Other major elements of the policy announcement were that the United States would observe a permanent ban on the export of anti-personnel landmines (moving beyond the existing temporary moratorium) and that the United States would cap its anti-personnel landmine stockpile at the current level of inventory.
At the same time, the United States attended as an observer all of the preparatory meetings for the adoption of a treaty banning anti-personnel landmines. The United States participated fully in the Oslo negotiations in September 1997. However, it also laid out a series of demands, or prerequisites, for its support of the treaty: a geographic exception for continued use of anti-personnel mines of all types in Korea; a change in the treaty’s definition of anti-personnel mine so that US anti-personnel mines contained in “mixed” systems with anti-tank mines would not be banned; and an optional nine-year deferral period for compliance with the treaty’s key prohibitions. During the negotiations, these demands were rejected by the other governments.
On 17 September 1997, the closing day of the treaty negotiations in Oslo, US President Bill Clinton announced that the United States would not be signing the treaty, but that the United States would unilaterally stop using anti-personnel mines everywhere but Korea by 2003, and in Korea by 2006. Other officials clarified that this would not apply to anti-personnel mines contained in mixed munitions, because the United States no longer considered them to be anti-personnel landmines but rather submunitions.
In 1998, US Presidential Decision Directive (PDD) 64 stated that the United States would sign the 1997 Ottawa Convention on Anti-Personnel Mines by 2006 if it succeeded in developing suitable alternatives to anti-personnel mines and mixed anti-tank systems by that time. It also stated that the United States would end the use of anti-personnel landmines outside Korea by 2003.
In February 2004, the US administration announced a new US policy on landmines. This policy stated in part:
Elements of the new policy
To reduce these humanitarian hazards to the lowest possible level, while at the same time protecting our ground forces and the civilians they may be sent to defend, the United States will now implement the following policy:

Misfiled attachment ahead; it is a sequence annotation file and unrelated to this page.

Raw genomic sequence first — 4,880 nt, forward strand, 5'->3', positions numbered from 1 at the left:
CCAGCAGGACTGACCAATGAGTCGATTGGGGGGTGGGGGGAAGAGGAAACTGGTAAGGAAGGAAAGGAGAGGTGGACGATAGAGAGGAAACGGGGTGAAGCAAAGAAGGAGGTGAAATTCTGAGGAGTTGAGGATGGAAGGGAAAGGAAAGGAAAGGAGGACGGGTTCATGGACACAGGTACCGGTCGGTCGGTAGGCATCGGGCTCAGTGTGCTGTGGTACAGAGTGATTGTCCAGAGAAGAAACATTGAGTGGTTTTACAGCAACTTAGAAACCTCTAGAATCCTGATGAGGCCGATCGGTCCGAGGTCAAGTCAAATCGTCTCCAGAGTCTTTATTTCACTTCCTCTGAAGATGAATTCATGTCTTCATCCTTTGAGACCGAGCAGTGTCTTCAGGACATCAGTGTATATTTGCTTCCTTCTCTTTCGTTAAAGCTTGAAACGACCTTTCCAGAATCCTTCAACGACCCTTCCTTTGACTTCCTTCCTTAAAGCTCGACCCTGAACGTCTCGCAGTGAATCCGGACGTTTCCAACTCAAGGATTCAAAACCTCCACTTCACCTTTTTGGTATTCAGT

• Persistence: After the year 2010 the United States will no longer use persistent landmines of any type, anti-personnel or anti-vehicle. Every landmine we use will meet or exceed the specifications for self-destruction and self-deactivation of the Amended Mines Protocol to the Convention on Conventional Weapons (AMP/CCW).
• Non-detectable mines: After one year the United States will no longer use non-metallic or low-metallic landmines of any type, anti-vehicle or anti-personnel. This completes a process the United States started years earlier, by converting non-detectable anti-personnel landmines into detectable ones. Every landmine we use will meet or exceed the specifications for detectability in the CCW’s Amended Mines Protocol.
Significance of the New Policy
• These commitments do not depend on any future contingencies. This policy recognizes that persistent anti-vehicle mines as well as persistent anti-personnel mines can cause humanitarian problems. Therefore it treats anti-personnel (APL) and anti-vehicle mines equally. It is not merely an “APL” policy. It is a comprehensive landmine policy.
In January 2005, the US State Department issued a media release announcing that the United States had banned the use of non-detectable landmines:
The United States has become the first major military power to terminate its use of any landmines that cannot be located with the standard metal detectors used by military and humanitarian deminers around the world.
“The U.S. landmine policy recognizes that non-detectable landmines pose a particularly insidious threat to humanitarian deminers as well as innocent civilians in a post-conflict environment,” remarked Lincoln P. Bloomfield, Jr., the Special Representative of the President and Secretary of State for Mine Action who also serves as Assistant Secretary of State for Political-Military Affairs. “Our action meets the first major goal in our new policy, which forswears the use by the United States of non-detectable mines now and all persistent mines after 2010.”
This prohibition on the use of non-detectable landmines covers both anti-personnel as well as anti-vehicle mines. The United States action surpasses the detectability requirements of both international landmine treaties: the Amended Mines Protocol to the Convention on Certain Conventional Weapons to which the United States is a party, and the “Ottawa Convention” which relates to anti-personnel mines.